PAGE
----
Capital and oldest city of the kingdom of Navarra, Spain. Next to Tudela, it possessed the most important Jewish community. The Jewry was situated in the Navarreria, the oldest quarter of the city. When Navarra came under the guardianship of Philip the Fair, and the Pamplonians refused to pay him homage, the Jewry was destroyed by the French troops, the houses were plundered, and many Jews were killed (1277). In 1280, upon the complaint of the Jews, the city was directed to restore to them the confiscated propertiesand to assign to them other ground for building purposes. In 1319 the city council, in conjunction with the bishop, to whom the Jews were tributary, had resolved, in compliance with the wish of King Charles I., to rebuild the Jewry; but this was not done until 1336.
The new Jewry was near the Puente de la Magdalena, and was surrounded with strong walls to guard it against invasion. In the Jewry was the Alcaceria, where the Jews carried on considerable traffic in silk goods, while in a separate street were stores in which they sold jewelry, shoes, etc. Some of the Jews were artisans, and were employed by the royal court; others practised medicine. The physician Samuel, in recognition of his services as surgeon to the English knight Thomas Trivet, was presented by King Charles in 1389 with several houses situated in the Jewry and which had formerly been in the possession of Bonafos and his son Sento, two jugglers. In 1433 the physician Maestre Jacob Aboazar, who had his house near the Great Synagogue, accompanied the queen on a journey abroad. Contemporary with him was the physician Juce (Joseph).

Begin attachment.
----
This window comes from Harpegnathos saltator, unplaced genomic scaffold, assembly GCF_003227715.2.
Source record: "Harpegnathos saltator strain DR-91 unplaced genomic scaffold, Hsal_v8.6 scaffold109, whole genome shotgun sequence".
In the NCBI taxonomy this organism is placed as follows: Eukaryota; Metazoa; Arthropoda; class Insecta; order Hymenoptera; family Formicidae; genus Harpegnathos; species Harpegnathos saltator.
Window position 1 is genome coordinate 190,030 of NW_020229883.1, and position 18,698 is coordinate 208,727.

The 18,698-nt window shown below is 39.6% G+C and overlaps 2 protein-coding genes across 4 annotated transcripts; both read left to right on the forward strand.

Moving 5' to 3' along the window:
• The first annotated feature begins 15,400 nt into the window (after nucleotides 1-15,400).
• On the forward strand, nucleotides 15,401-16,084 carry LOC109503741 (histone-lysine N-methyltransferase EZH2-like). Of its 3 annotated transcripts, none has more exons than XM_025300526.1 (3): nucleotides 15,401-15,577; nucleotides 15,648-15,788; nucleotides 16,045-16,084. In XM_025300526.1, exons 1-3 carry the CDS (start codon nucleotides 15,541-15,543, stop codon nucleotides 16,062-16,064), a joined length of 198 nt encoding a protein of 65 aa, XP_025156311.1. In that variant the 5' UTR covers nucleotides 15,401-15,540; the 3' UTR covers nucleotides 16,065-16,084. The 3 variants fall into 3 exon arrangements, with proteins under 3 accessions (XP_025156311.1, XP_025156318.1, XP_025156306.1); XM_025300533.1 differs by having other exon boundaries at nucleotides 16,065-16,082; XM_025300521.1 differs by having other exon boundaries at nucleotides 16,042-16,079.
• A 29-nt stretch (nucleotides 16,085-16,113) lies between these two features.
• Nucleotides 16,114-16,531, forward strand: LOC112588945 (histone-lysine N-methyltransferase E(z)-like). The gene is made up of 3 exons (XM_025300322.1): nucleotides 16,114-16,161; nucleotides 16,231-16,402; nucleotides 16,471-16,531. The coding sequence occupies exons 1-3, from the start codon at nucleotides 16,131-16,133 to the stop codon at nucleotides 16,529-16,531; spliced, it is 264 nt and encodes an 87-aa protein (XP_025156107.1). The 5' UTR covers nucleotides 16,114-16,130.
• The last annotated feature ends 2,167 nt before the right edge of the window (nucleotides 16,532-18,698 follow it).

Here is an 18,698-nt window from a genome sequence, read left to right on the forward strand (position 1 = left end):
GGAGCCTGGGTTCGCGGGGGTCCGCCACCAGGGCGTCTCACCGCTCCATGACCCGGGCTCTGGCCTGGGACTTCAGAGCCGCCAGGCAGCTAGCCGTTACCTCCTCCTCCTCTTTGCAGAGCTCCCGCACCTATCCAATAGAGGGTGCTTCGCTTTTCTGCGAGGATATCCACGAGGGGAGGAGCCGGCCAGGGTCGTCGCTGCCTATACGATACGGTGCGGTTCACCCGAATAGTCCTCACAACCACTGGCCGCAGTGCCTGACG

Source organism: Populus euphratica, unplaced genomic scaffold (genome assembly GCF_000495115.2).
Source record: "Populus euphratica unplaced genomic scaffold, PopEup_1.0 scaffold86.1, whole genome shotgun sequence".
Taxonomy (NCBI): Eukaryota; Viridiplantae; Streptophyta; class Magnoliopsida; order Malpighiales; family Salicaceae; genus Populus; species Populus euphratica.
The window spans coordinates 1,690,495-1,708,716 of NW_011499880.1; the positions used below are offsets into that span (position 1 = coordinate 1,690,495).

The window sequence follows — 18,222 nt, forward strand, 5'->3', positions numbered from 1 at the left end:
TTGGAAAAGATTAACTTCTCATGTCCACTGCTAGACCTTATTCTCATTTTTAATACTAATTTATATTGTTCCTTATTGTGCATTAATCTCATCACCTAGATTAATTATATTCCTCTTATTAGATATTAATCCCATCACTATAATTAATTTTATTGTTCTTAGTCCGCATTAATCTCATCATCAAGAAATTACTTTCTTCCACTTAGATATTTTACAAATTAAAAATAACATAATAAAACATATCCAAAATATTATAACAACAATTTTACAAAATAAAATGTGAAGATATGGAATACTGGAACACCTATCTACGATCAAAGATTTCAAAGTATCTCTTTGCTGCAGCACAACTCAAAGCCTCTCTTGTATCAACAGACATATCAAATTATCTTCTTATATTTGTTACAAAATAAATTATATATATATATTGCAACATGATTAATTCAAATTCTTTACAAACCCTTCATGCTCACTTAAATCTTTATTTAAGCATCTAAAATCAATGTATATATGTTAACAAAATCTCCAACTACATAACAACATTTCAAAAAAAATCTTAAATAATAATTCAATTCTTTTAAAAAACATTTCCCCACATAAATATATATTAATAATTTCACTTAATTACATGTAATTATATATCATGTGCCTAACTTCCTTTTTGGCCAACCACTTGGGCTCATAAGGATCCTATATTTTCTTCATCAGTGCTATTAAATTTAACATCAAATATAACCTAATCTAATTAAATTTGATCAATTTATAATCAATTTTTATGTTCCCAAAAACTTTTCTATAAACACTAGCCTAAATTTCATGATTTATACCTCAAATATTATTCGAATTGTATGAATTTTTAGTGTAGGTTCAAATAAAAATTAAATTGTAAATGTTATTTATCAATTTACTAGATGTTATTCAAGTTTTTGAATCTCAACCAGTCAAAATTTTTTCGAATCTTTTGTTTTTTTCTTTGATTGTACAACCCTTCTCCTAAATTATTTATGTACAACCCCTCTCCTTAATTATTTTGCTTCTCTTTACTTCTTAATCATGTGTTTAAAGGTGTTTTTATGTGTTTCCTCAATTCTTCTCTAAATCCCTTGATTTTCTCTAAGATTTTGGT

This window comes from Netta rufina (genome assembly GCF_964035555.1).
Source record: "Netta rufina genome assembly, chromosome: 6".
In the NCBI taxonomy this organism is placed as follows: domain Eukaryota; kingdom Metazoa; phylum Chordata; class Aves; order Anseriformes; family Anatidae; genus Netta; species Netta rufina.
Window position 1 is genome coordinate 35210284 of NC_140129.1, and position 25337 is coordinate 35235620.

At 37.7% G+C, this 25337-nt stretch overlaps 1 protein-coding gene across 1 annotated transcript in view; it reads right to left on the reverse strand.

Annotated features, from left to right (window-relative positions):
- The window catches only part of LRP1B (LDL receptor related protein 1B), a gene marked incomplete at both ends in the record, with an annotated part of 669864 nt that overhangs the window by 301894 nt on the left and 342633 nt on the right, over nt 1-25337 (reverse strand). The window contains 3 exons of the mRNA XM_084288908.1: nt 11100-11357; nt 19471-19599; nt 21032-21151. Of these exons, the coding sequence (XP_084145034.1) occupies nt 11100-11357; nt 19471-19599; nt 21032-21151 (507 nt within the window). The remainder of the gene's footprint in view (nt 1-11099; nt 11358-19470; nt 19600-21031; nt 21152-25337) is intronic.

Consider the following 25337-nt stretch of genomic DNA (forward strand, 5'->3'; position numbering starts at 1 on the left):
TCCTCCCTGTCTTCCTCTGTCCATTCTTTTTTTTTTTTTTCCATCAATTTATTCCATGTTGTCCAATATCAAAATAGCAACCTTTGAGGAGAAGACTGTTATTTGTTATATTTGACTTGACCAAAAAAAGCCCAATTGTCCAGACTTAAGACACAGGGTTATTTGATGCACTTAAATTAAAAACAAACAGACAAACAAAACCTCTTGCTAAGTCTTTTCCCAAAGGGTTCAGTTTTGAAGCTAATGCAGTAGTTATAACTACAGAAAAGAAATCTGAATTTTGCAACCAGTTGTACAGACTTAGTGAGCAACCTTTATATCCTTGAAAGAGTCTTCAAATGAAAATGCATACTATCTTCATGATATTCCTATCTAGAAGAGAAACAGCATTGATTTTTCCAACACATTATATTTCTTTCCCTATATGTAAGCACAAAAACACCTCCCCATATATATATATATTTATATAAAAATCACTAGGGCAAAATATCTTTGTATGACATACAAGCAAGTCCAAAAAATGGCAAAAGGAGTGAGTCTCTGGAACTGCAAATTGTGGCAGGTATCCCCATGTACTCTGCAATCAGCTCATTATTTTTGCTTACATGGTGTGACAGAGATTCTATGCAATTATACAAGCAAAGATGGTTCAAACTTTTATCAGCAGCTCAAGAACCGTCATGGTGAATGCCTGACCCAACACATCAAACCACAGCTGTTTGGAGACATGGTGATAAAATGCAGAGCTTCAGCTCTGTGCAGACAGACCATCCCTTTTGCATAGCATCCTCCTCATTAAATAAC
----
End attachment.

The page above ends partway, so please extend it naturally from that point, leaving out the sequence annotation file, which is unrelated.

In 1375 the Jews of Pamplona numbered about 220 families, and paid a yearly tax of 2,592 pounds to the king alone. They had, as in Estella and Tudela, their independent magistracy, consisting of two presidents and twenty representatives. Gradually the taxes became so burdensome that they could no longer be borne. In 1407 King Charles III. issued an order that the movable property of the Jews should be sold at auction, and the most notable members placed under arrest, unless they paid the tax due to him. To escape these frequent vexations many of the Jews resolved to emigrate; and a part of the Jewry was thus left uninhabited. No sooner had Leonora ascended the throne as coregent (1469) than she issued an order to the city magistrate to require the Jews to repair the dilapidated houses.
The policy of Ferdinand and Isabella triumphed in the Cortes of Pamplona in 1496. Two years later the Jews were expelled from Navarra. Many emigrated; and those who were unable to leave the city embraced Christianity. Ḥayyim Galipapa was rabbi of Pamplona in the fourteenth century; and the scholar Samuel b. Moses Abbas was a resident of the city.
- Kayserling, Gesch. der Juden in Spanien, i. 34, 43. 73, 93, 105 et seq.;
- Rios, Hist. ii. 452, iii. 200;
- Jacobs, Sources, s.v. Pamplona.